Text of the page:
First, a database for each type of BGCs was created from all the BGCs of the same type recovered in the genomes and metagenomes, which were obtained from our previous AntiSMASH version 5.0 analysis. Then a BGC from each of our databases was chosen as the reference BGC for its database, and a gene from the biosynthetic core of this reference BGC was chosen as the query protein. The choice of the reference BGC and query protein for a database were made taking different variables into account: (1) the reference BGC must be one of the longest BGCs in the database, (2) the query protein must come from a biosynthetic core gene or an additional biosynthetic gene close to the core, and (3) the query protein must be present in at least half of the BGCs in the database.

Once a reference BGC and a protein query were selected for a database, the CORASON version 1.0 was used to determine the genomic core of this type of BGCs, and to infer the phylogenies. For the phylogenetic reconstruction, the core BGCs are concatenated and aligned using Muscle version 3.8.3175, and the phylogeny is inferred using the Maximum likelihood method in FastTree version 2.1.1076. Specific details for the method are available in Navarro-Munoz et al.33. If less than half of the BGCs present in a database appear in the phylogeny, or if many BGCs appear more than once in the phylogeny (which may happen if the selected query protein belongs to a biosynthetic gene that can be found multiple times in the same BGC), the reference BGC and query protein previously selected were deemed to be inadequate for the analysis. In this case, the process to choose a reference BGC and query protein were done once more, following the same procedure as before. The reference BGC and query protein selected for the four types of BGCs studied are presented in Table S8. The strength of this method is to combine four important steps into one tool: conserved genomic core calculation, orthologue genes blasting, sequence alignment and phylogenetic reconstruction.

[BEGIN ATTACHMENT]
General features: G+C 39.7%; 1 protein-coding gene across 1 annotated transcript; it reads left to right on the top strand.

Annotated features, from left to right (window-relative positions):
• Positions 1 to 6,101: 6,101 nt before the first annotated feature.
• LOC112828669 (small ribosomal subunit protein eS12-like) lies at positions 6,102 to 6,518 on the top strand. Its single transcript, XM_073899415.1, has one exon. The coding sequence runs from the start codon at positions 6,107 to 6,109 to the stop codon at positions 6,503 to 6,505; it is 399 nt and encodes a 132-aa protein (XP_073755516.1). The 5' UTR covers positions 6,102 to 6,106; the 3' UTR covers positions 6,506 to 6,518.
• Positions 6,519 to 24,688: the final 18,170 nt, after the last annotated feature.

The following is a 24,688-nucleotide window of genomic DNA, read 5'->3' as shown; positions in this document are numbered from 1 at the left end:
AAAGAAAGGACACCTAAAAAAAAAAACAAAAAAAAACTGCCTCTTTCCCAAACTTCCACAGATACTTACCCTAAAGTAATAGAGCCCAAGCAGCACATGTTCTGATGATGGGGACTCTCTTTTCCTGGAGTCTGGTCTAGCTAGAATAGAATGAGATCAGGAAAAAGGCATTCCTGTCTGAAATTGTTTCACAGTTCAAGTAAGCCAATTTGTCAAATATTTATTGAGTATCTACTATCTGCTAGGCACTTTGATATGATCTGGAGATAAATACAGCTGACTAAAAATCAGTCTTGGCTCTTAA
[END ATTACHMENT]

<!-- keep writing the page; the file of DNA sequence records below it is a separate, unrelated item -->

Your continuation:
Statistical analysis

To test for correlations between the geography of the Cephalotes ants and the BGCs found in the symbiotic metagenomes were the Chi-squared function of the R package stats77 was implemented. The Cephalotes phylogenetic distance matrix and the bacterial BGCs distance matrix from the metagenome analysis were compared using the Mantel test of the R package ape61. The PCoA between the number and types of bacterial BGCs from the metagenome analysis and Cephalotes geography were performed using the prcomp function of the R package stats and the R package ggplot78. The correlations between the number of each type of bacterial BGCs from the metagenome analysis and Cephalotes geography were calculated using the one-way ANOVA function with the Tukey’s pairwise of the Past software version 3.2579.

Usage Notes

This Excel file contains all the Supplementary Tables of Chanson et al. 2021.

Table S1. BGCs types identified in the bacterial genomes 12

Table S2. Statistic assessment of the metagenomic bins created. 13

Table S3. BGCs types identified in the bacterial metagenomes. 17

Table S4. Genomic similarity measurement between metagenomic bins and cultured isolate genomes. 27

Table S5. Genomic similarity measurement between BGCs from cultured isolate genomes and metagenomic bins. 31

Table S6. Assembly statistics of genomes. 34

Table S7. Assembly statistics of metagenomes. 36

Table S8. Reference BGC and query protein selected in the genomic core analysis. 37

Funding

Agence Nationale de la Recherche, Award: ANR-10-LABX-25-01

National Science Foundation, Award: NSF DEB 1900357